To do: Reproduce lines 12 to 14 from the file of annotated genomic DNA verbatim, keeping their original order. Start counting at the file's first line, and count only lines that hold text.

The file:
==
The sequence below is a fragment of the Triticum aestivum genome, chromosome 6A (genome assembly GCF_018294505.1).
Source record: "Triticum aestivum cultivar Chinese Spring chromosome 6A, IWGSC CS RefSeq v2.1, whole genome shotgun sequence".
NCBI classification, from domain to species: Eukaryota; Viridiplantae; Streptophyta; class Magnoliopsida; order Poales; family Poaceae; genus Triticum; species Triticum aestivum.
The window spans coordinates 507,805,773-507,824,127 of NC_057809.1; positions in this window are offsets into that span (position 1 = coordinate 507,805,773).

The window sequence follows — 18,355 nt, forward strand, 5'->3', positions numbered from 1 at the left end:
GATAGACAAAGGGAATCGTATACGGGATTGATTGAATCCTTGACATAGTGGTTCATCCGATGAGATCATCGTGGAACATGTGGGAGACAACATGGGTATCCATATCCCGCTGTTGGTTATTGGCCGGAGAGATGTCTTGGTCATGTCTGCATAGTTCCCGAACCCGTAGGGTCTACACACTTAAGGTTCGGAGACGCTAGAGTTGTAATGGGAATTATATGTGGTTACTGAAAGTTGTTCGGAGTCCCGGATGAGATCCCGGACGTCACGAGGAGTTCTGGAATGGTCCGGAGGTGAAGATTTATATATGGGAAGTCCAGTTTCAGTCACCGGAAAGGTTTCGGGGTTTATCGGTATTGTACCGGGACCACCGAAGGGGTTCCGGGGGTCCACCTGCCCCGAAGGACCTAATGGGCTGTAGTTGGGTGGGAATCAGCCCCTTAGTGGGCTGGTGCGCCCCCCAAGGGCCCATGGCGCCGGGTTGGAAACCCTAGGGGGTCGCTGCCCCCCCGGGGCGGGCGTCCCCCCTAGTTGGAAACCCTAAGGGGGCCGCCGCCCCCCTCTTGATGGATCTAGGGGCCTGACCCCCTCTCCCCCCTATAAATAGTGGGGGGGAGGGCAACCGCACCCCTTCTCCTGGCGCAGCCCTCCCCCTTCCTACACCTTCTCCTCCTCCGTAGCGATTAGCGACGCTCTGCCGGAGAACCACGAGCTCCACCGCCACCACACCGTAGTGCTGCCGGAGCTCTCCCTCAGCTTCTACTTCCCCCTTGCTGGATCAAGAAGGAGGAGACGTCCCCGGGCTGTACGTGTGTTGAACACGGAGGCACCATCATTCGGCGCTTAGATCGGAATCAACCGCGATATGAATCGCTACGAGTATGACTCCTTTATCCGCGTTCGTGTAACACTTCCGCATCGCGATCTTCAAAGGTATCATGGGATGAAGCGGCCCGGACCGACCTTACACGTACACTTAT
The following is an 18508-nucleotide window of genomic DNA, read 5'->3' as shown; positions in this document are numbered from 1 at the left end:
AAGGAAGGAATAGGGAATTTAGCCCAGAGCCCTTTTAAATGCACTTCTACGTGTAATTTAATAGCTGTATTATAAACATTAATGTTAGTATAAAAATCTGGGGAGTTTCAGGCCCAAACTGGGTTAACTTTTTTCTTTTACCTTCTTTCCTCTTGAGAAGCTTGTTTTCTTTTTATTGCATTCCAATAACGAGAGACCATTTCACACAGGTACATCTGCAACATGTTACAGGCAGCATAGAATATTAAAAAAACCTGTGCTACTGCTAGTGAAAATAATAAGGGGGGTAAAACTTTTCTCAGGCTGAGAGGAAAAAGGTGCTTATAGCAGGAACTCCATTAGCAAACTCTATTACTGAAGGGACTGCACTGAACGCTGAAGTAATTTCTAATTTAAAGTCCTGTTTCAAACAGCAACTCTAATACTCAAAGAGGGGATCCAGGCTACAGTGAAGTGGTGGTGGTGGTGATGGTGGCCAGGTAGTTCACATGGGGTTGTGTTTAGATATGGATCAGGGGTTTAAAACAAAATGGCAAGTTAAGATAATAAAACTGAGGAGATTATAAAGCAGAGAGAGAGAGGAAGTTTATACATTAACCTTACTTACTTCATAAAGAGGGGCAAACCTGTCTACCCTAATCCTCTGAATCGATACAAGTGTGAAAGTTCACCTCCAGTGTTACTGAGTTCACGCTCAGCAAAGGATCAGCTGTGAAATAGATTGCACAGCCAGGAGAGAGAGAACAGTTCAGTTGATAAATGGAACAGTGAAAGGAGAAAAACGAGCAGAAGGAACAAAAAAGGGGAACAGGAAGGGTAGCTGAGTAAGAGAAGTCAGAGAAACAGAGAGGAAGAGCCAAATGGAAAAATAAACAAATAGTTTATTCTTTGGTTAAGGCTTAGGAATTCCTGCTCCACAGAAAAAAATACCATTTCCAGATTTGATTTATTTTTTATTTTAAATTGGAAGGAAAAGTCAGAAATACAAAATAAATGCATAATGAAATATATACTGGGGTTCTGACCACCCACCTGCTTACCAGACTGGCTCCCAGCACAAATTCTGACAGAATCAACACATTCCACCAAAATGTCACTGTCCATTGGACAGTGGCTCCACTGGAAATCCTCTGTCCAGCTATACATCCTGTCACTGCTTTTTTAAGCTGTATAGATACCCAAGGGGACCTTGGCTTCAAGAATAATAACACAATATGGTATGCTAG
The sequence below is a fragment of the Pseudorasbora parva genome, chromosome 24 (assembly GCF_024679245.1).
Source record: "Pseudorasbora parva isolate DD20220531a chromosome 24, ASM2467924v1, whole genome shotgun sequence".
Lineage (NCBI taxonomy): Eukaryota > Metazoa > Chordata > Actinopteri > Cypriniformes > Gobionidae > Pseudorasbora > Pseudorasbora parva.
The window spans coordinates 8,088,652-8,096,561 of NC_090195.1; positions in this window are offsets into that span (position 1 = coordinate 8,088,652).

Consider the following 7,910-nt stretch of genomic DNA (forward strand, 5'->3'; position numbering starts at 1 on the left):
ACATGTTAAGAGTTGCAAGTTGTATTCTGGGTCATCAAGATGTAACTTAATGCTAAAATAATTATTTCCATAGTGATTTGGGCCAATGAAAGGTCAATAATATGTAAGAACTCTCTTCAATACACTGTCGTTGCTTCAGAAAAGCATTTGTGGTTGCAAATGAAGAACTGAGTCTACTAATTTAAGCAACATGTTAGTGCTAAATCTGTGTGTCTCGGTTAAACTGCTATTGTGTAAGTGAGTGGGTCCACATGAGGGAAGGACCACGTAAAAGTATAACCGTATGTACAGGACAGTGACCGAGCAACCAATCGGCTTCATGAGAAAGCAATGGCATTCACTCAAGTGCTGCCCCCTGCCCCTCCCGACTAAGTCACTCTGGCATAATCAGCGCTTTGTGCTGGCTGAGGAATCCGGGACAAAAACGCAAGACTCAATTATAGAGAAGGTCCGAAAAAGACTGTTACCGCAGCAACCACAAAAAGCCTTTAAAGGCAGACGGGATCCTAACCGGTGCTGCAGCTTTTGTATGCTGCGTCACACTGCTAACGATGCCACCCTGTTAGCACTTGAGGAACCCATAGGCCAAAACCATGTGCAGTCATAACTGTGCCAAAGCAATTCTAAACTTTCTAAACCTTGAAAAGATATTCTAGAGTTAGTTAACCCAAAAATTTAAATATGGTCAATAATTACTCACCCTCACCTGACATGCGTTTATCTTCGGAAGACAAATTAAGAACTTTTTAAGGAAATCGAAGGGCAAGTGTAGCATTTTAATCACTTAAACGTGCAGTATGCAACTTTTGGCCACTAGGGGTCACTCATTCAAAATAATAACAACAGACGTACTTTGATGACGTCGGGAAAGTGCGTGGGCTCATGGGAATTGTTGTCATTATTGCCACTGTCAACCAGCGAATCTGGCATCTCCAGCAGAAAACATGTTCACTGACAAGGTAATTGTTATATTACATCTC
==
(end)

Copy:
The window spans coordinates 8,088,652-8,096,561 of NC_090195.1; positions in this window are offsets into that span (position 1 = coordinate 8,088,652).

Consider the following 7,910-nt stretch of genomic DNA (forward strand, 5'->3'; position numbering starts at 1 on the left):
ACATGTTAAGAGTTGCAAGTTGTATTCTGGGTCATCAAGATGTAACTTAATGCTAAAATAATTATTTCCATAGTGATTTGGGCCAATGAAAGGTCAATAATATGTAAGAACTCTCTTCAATACACTGTCGTTGCTTCAGAAAAGCATTTGTGGTTGCAAATGAAGAACTGAGTCTACTAATTTAAGCAACATGTTAGTGCTAAATCTGTGTGTCTCGGTTAAACTGCTATTGTGTAAGTGAGTGGGTCCACATGAGGGAAGGACCACGTAAAAGTATAACCGTATGTACAGGACAGTGACCGAGCAACCAATCGGCTTCATGAGAAAGCAATGGCATTCACTCAAGTGCTGCCCCCTGCCCCTCCCGACTAAGTCACTCTGGCATAATCAGCGCTTTGTGCTGGCTGAGGAATCCGGGACAAAAACGCAAGACTCAATTATAGAGAAGGTCCGAAAAAGACTGTTACCGCAGCAACCACAAAAAGCCTTTAAAGGCAGACGGGATCCTAACCGGTGCTGCAGCTTTTGTATGCTGCGTCACACTGCTAACGATGCCACCCTGTTAGCACTTGAGGAACCCATAGGCCAAAACCATGTGCAGTCATAACTGTGCCAAAGCAATTCTAAACTTTCTAAACCTTGAAAAGATATTCTAGAGTTAGTTAACCCAAAAATTTAAATATGGTCAATAATTACTCACCCTCACCTGACATGCGTTTATCTTCGGAAGACAAATTAAGAACTTTTTAAGGAAATCGAAGGGCAAGTGTAGCATTTTAATCACTTAAACGTGCAGTATGCAACTTTTGGCCACTAGGGGTCACTCATTCAAAATAATAACAACAGACGTACTTTGATGACGTCGGGAAAGTGCGTGGGCTCATGGGAATTGTTGTCATTATTGCCACTGTCAACCAGCGAATCTGGCATCTCCAGCAGAAAACATGTTCACTGACAAGGTAATTGTTATATTACATCTC